3. In a firearm magazine system having replaceable precharged magazines of the type using spring means for advancing the rounds through the magazine, the improvement comprising spring mounting means including an elongated container for receiving a column of rounds, said container having a pair of opposite lateral sides and a pair of edge walls forming a tube with an open first end portion and an open exit second end portion, a pair of oppositely disposed fingers formed on said second end portion and extending longitudinally from said lateral side walls for engaging the leading round of said column and retaining same in a dispensing position, a cap member closing said first end portion, said cap member including an end wall, edge and side walls slidably mounted on the first end portion of said container, spring means mounted in said cap member and having a portion extending into said container, one end of said spring means operatively connected to the lower portion of one of the walls of the cap member, follower means abutting the trailing round of said column, the opposite end of said spring means engaging the follower means for maintaining the leading round of said column against said oppositely disposed fingers, and detent means operatively connected to said container and cap member for releasably retaining the column against said fingers as the respective rounds are dispensed.
References Cited UNITED STATES PATENTS 2,620,061 12/1952 UXa 221229 2,620,582 12/1952 Stukas 4250 BENJAMIN A. BORCHELT, Primary Examiner.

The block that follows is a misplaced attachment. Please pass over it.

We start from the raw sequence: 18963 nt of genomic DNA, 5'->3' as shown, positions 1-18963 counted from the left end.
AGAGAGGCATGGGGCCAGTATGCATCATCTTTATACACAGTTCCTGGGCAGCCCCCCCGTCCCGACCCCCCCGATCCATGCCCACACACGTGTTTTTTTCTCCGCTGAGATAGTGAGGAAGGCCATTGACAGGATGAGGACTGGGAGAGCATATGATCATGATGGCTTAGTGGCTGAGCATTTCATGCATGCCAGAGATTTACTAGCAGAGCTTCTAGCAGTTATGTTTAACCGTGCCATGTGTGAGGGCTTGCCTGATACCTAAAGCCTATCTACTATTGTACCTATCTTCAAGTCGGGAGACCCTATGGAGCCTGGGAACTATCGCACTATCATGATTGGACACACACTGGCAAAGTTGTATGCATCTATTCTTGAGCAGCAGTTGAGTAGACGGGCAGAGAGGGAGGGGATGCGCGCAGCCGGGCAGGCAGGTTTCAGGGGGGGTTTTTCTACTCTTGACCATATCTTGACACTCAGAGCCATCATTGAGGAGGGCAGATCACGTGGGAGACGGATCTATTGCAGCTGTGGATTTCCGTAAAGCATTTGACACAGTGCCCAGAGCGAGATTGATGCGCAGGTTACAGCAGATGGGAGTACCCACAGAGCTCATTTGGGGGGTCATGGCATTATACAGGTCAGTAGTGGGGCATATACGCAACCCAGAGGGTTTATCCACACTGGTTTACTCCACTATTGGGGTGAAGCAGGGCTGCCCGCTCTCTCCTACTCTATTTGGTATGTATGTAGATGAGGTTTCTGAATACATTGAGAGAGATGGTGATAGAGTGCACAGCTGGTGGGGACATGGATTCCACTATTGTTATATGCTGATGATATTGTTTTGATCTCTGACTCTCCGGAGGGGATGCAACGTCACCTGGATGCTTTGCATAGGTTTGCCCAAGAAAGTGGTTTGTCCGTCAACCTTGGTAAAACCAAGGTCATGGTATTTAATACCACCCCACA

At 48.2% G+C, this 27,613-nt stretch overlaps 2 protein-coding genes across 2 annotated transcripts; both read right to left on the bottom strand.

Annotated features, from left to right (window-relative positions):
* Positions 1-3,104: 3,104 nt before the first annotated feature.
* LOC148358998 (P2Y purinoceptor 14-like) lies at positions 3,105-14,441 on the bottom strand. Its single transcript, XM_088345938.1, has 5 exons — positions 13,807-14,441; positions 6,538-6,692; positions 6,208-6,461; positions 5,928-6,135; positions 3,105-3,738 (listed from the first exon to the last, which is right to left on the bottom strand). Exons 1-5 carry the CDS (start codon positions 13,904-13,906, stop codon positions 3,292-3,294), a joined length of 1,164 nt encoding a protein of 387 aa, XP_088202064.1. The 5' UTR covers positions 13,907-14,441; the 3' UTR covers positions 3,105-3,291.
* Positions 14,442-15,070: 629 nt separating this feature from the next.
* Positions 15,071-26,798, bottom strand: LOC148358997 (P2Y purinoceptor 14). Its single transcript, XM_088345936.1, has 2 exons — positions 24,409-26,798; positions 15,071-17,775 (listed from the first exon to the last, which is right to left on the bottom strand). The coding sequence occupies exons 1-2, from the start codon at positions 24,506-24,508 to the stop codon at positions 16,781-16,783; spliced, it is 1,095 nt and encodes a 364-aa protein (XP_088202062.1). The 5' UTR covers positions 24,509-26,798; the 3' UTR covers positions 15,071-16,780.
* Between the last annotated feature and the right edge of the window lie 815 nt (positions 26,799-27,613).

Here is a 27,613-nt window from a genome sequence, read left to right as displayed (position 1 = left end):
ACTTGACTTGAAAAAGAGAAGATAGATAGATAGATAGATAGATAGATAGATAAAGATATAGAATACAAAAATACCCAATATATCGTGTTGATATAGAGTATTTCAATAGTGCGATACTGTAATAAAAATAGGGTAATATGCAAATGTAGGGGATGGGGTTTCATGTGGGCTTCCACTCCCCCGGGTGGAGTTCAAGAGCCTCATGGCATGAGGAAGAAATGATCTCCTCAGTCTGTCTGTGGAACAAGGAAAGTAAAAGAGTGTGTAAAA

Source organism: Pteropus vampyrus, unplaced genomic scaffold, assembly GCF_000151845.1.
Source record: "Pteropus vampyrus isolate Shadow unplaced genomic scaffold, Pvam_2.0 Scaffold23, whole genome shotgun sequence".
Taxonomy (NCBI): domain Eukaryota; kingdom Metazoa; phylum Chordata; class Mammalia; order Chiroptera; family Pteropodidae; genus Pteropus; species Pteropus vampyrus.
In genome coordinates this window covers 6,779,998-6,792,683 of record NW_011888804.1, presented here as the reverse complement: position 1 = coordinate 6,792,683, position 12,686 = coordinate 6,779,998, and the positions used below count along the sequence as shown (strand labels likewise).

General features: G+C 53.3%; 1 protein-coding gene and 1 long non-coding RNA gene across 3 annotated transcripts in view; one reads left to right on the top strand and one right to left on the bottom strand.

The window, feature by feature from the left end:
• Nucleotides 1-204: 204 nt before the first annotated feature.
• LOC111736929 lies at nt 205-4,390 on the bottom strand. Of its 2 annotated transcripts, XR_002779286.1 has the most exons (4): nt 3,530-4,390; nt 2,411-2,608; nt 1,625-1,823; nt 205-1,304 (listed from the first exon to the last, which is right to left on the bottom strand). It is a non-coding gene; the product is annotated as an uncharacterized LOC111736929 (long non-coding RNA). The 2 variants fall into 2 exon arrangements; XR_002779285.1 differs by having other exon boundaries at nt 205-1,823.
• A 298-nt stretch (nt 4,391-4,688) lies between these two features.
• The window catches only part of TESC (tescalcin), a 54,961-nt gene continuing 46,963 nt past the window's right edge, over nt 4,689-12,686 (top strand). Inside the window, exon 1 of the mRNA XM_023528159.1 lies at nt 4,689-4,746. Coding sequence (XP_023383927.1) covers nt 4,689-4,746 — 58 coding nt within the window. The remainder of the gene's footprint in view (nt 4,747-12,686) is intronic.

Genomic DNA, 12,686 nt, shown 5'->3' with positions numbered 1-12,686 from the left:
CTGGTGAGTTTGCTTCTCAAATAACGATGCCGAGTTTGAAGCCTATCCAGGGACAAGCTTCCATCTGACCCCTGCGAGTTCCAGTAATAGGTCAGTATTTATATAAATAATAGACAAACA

|Cited Patent||Filing date||Publication date||Applicant||Title|
|US2620061 *||Oct 14, 1949||Dec 2, 1952||Eduard Haas||Pocket article dispensing container|
|US2620582 *||Apr 5, 1949||Dec 9, 1952||Stukas Earl M||Firearm magazine|
|Citing Patent||Filing date||Publication date||Applicant||Title|
|US3603020 *||Mar 27, 1970||Sep 7, 1971||Us Army||Magazine assembly with expendable cartridge container unit|
|US3732643 *||Sep 17, 1968||May 15, 1973||Us Army||Cartridge magazine|
|US4236338 *||Feb 27, 1979||Dec 2, 1980||Musgrave Daniel D||Magazine spring adjustment apparatus|
|US4472900 *||Dec 22, 1982||Sep 25, 1984||Howard William J||Telescoping magazine|
|US4831761 *||Jun 9, 1988||May 23, 1989||Kulakow Eric M||Gun magazine and spring assembly|
|US4995179 *||Nov 9, 1989||Feb 26, 1991||Switzer Robert D||Cartridge clip|
|US5081778 *||Jun 11, 1990||Jan 21, 1992||Switzer Robert D||Cartridge clip|
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|US5697179 *||Aug 1, 1996||Dec 16, 1997||Vanmoor; Arthur||Cartridge clip assembly|
|US7533483 *||Jun 21, 2005||May 19, 2009||The United States Of America As Represented By The Secretary Of The Army||Composite magazine for chambering ammunition in a firearm|
|US20130255125 *||Mar 31, 2012||Oct 3, 2013||Randy Bath||Firearm Magazine Incorporating Spring Tension Relief Mechanism|
|EP0116006A2 *||Jan 13, 1984||Aug 15, 1984||Pachmayr Gun Works, Inc.||Gun magazine structure|
|WO1992012393A1 *||Jan 9, 1991||Jul 23, 1992||Robert D Switzer||Cartridge clip|
|International Classification||F41A9/00, F41A9/70|